Korea can do Music Festivals too!

It’s official: festival season is upon us. For us in the UK, this kicked off with the Isle of Wight fest last weekend, and already Glasto is just around the corner. Music fests are my favourite aspect of the summer season, and as soon as the sun begins to shine, festival fever becomes infectuous.

Rewind to the summer of 2008. Not having gone a summer without a rock festival since the age of fifteen, I wasn’t prepared to let the small factor of being based in Korea put a change to this. So what does a seasoned festival-er do when living in Korea? Get a flight back to England in time for Glastonbury and then return to the East, muddy and muddled? It turns out there is no need for such drastic measures.

I discovered Pentaport Rock Festival held in Incheon, and boy am I glad I did. It brought all the craziness, drunkenness, and mud of a British festival, with some music along the way.

The fest’s line-up confirmed what I had already deduced: British music is big in Korea, much bigger it seems than American. Lily Allen, Kate Nash and Duffy all featured on popular television adverts, whilst Oasis and Suede were played in local bars.

Continuing the theme, Travis and Underworld headlined Pentaport ’08; with Kasabian, Hard Fi, Feeder, and Tricky also making appearances. I’m sure that some of these bands couldn’t believe their luck at being invited to headline a festival at this particular stage in their career. The British music scene was definitely represented!

With this in mind, I was rather surprised at Pentaport’s crowd. Sure, there was the odd foreigner here and there, but this was a predominantly Korean mob, teeny bopping and moshing to British indie. Even my uni-age students were into Brit groups, and were jealous that I was off to the fest.

I did feel that there weren’t enough Korean indie bands on the bill, but then again there aren’t that many popular Korean indies (although I did discover some great bands at Chuncehon Mime Festival, at one-day Seoul indie festivals, and in city subways. Posts to follow.) One Korean act that did manage to get the crowd going was quirky, chirpy songstress Yozoh (요조), with undeniably adorable tunes like My Name is Yozoh and Banana Party (lyrics to be giggled at, listen below:)

Banana Party by Yozoh

Another musical highlight was The Gossipwhose energetic set secured the rock n roll-ness of this festival. The best moment of all came almost right at the end, though, with Underworld’s Born Slippy sending the entire crowd into a frenzy.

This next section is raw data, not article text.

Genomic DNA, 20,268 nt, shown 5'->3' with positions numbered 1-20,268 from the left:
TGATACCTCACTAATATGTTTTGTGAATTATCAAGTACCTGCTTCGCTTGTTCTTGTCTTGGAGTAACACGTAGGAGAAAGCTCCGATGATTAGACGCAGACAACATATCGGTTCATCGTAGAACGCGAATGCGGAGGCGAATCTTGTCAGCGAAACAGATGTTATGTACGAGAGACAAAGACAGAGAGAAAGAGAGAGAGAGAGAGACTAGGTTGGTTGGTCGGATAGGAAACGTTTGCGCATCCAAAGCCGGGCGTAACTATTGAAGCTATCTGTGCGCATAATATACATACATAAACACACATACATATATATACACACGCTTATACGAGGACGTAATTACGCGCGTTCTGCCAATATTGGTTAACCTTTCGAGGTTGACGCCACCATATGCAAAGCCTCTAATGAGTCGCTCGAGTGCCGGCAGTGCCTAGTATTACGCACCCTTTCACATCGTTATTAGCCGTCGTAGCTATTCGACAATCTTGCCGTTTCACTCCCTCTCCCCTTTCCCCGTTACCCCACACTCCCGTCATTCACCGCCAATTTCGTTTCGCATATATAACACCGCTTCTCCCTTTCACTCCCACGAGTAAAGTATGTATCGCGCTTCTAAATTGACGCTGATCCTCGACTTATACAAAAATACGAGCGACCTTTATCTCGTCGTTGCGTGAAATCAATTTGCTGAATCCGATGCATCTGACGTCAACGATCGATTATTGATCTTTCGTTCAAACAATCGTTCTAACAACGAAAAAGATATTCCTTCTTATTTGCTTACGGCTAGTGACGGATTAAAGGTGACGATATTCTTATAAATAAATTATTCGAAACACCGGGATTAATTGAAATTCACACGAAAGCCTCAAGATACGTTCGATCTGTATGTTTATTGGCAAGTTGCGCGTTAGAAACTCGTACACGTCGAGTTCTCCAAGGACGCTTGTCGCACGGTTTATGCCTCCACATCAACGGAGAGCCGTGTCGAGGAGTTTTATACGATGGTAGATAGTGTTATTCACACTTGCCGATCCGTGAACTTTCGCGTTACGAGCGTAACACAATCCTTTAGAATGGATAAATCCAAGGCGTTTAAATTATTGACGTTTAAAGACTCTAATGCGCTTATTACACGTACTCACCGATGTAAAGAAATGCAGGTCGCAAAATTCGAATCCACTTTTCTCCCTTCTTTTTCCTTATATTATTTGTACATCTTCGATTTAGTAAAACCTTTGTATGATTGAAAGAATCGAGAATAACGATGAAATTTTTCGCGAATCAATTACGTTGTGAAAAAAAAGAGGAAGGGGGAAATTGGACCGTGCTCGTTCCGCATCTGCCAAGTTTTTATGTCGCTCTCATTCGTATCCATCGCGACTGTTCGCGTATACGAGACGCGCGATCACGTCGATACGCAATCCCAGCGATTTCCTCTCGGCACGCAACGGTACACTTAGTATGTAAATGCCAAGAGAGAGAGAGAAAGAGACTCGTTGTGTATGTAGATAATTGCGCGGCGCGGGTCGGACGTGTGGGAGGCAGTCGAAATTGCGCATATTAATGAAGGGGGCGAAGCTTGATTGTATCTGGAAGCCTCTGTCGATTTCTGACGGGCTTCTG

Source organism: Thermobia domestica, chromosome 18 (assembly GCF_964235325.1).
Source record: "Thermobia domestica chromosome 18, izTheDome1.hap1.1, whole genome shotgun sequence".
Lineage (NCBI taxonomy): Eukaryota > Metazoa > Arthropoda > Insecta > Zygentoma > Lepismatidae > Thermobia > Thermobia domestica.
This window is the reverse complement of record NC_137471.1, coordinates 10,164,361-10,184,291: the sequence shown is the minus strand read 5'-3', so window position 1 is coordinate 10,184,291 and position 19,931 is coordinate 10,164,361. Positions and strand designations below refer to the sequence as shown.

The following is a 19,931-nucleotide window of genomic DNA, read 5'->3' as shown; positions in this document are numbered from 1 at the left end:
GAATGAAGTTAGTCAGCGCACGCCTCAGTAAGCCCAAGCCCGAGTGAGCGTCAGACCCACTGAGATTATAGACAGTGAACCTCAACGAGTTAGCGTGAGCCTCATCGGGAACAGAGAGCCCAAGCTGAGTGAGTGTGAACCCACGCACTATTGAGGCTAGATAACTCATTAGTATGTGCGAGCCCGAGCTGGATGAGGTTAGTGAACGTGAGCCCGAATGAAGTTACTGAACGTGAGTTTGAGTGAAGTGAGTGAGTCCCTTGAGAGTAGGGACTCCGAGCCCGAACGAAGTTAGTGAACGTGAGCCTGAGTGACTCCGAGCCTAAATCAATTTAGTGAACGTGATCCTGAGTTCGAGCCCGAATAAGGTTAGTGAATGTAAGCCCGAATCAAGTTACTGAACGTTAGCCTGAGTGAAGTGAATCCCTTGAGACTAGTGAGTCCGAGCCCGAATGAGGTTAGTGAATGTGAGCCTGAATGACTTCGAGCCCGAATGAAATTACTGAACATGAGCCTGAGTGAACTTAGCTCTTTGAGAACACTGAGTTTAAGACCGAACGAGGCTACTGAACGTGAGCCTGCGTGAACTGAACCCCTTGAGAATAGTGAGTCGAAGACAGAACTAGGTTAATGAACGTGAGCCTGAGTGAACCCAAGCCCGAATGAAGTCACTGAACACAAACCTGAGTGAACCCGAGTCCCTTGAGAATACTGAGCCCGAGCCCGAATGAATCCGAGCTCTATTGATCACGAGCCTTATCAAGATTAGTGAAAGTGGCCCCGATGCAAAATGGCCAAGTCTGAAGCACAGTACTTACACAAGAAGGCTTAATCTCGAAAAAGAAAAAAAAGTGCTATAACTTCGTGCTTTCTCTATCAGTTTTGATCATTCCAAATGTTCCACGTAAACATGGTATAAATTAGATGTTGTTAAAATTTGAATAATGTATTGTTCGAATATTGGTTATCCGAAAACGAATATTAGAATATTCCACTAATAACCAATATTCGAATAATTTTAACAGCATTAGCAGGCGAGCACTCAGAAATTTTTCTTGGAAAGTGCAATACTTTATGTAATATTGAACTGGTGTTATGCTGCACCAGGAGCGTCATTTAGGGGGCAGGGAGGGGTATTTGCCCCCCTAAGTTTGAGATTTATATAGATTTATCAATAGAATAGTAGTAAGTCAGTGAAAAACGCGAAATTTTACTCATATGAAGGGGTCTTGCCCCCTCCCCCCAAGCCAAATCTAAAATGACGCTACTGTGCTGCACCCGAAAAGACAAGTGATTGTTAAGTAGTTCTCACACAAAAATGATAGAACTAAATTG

The festival itself did not lack in true fest atmos, helped greatly by the weather. There was everything from unbearably hot sun (free fans and towels were handed out), to not-quite-Glasto-esque rain (obligatory wellies and rain ponchos donned by all).

Camping here was very challenging. We opted for the ‘rent-a-tent’ scheme, only to find a very bedraggled, holey tent that didn’t do much to keep the rain off. Although by no means were these the worst camping conditions I have ever endured (think Glasto 2005), however this leads me to a confession… For the first and only time in my life, I decided to leave the festival on the last night, and opt for somewhere a little more comfy: the nearby jimjilbang (bath house). For the equivalent of a pound or two, I was able to shower, wallow in a hot tub, chill out in comfy pyjamas, and have a sleeping mat for the night. Zzzzzz…

I know what you’re thinking, where did my festival spirit disappear to? In all honesty, I’m not sure, as I’ve always been one to argue that camping and getting all soggy is all part of the charm of the summer music fest. I suppose convenience and price were factors, as in the UK it would be a choice between tent / hotel / home.

Okay, so the line-up wasn’t the best in the world, and maybe I did escape the mud one night early. Yet Pentaport was quite simply brilliant. It was so important to me and my maties to have somewhere like this to go, and I don’t know what I would have done without it. The randomness of the line-up, and the enjoyment of the entire experience were entirely unique.

Yet maybe the best thing about this experience was realising that Koreans aren’t just into K-pop, and that the Korean indie scene is very much alive and kicking.

Lounging in the sun, eating fest yummies

In rainier times

Pentaport Festival chic

Happy festival-ing!
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One Response to Korea can do Music Festivals too!

  1. Jay Turner says:


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